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I have already built a cube-shaped box out of some wood panels I had lying around. It is perfectly solid, I can push it from every side and it will not tilt.

The next box should be not cube-shaped but taller than deep, let's say 20 cm tall, 20 cm wide and Z cm deep. If I make it not deep enough, for example 5 cm deep, it will be easy to tilt it by pushing it from the front.

How small can I make the Z depth while still making the box stable enough? Are there numerical/engineering rules for that?

What if I add more weight to the base? And how much does the weight and thickness of the walls of the box contribute to the stability of the box?

  • What is the actual problem you're trying to solve? Where will these boxes be placed, what will go into them, etc.? You might simple choose to put angle brackets (anti-tip brackets) on the back side, for example. – Carl Witthoft Aug 31 '16 at 14:16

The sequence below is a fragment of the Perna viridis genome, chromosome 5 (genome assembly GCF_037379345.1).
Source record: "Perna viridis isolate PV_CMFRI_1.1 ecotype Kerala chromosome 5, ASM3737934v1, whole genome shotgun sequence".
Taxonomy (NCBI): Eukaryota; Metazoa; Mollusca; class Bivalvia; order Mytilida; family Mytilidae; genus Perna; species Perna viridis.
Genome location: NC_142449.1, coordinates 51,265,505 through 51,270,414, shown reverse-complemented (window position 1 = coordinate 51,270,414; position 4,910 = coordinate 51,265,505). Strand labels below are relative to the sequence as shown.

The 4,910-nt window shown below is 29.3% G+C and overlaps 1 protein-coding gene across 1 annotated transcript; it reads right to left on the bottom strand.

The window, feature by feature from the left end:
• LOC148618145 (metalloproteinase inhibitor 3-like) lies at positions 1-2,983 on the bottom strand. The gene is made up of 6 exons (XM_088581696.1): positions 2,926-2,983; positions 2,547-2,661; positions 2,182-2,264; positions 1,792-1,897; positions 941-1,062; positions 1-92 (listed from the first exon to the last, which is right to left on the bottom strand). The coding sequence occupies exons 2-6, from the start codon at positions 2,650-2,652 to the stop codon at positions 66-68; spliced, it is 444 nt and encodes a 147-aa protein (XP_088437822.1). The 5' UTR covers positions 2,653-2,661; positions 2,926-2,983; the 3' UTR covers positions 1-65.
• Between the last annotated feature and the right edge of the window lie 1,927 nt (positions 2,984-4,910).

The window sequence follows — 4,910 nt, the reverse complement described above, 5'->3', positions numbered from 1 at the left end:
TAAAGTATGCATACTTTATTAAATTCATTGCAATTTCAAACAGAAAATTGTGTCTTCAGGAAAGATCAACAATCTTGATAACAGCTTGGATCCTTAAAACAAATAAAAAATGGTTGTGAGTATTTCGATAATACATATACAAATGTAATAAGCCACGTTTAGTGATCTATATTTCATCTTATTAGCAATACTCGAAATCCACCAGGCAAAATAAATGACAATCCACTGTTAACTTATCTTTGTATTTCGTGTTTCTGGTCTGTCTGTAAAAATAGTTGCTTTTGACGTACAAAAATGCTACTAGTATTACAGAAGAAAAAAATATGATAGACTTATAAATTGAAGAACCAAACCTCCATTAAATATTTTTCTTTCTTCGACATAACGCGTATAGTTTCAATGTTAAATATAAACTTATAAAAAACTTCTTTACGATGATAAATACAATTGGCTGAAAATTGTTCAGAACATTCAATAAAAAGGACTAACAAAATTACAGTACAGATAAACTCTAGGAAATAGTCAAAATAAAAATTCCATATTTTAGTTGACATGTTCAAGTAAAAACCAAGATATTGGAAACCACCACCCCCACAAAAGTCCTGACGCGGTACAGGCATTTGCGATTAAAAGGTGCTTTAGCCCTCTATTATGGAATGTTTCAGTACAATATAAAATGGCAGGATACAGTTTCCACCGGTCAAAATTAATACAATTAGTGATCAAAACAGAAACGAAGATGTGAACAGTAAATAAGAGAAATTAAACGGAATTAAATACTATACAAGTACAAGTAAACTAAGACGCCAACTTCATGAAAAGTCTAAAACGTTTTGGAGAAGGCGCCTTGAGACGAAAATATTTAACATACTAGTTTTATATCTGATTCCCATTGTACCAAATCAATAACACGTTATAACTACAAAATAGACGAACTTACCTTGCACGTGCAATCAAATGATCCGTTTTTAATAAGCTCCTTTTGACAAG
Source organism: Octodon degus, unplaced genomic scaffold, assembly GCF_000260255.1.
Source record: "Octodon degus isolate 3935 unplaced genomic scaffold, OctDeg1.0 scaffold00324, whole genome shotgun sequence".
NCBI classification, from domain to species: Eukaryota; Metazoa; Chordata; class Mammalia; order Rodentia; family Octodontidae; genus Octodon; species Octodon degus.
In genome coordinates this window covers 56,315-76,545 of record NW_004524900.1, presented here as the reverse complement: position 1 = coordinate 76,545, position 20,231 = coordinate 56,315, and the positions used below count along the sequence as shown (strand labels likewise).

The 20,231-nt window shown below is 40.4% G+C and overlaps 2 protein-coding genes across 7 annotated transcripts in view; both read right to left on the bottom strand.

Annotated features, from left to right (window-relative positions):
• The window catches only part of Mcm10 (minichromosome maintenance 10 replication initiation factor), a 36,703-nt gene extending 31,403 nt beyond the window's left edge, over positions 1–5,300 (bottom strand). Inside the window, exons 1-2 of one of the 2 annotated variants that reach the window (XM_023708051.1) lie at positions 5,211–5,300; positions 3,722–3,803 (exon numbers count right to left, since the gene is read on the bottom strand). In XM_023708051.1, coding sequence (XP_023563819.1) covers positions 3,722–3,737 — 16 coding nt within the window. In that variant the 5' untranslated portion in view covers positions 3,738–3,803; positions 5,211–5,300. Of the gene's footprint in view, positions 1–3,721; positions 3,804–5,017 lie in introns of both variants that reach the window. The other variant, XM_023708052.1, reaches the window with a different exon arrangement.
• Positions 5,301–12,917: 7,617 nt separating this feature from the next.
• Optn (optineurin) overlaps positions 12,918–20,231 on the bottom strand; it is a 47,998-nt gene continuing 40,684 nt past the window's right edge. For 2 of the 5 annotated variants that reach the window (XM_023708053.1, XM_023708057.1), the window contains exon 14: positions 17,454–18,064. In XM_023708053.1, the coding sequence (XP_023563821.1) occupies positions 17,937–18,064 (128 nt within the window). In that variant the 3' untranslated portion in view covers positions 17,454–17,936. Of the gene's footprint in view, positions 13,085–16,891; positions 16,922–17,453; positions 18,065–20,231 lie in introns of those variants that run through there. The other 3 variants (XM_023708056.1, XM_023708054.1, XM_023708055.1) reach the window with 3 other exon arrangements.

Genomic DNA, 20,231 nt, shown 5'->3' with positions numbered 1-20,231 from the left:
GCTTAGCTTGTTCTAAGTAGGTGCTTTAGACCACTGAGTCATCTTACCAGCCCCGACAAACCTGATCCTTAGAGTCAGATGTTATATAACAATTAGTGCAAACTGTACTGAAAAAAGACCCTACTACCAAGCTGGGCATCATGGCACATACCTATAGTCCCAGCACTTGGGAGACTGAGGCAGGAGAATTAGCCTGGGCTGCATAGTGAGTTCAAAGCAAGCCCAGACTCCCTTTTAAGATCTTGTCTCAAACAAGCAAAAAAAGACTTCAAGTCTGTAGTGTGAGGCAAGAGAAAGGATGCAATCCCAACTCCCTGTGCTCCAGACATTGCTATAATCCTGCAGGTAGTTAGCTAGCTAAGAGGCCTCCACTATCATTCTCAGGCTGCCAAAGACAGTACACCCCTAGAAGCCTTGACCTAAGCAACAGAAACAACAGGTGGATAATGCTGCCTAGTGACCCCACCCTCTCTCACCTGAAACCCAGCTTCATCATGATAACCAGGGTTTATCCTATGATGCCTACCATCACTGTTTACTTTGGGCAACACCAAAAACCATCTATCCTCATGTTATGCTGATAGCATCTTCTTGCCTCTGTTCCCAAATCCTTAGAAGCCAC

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Find the center of gravity, which in a rectangular prism, will be located at x/2, y/2, z/2. The box will tip when the center of gravity moves outside the footprint of the box. (or just look at the intersection of diagonals)

Or, if you like, when the grey line in the diagram below passes vertical.

enter image description here

Adding weight to the bottom will lower the center of gravity, meaning that the grey line is less steep, and will require more of a tip to put it beyond vertical.

(Diagram coming)

Here, with weight added, a lower CG makes the box more stable.

If you know that the box is likely to tip in one direction only, (such as being constrained by a wall, and only able to tip away) you can put all your weight in the corner, to move the CG towards the wall and change the angle even more. But, this will make it tippier in the other direction.

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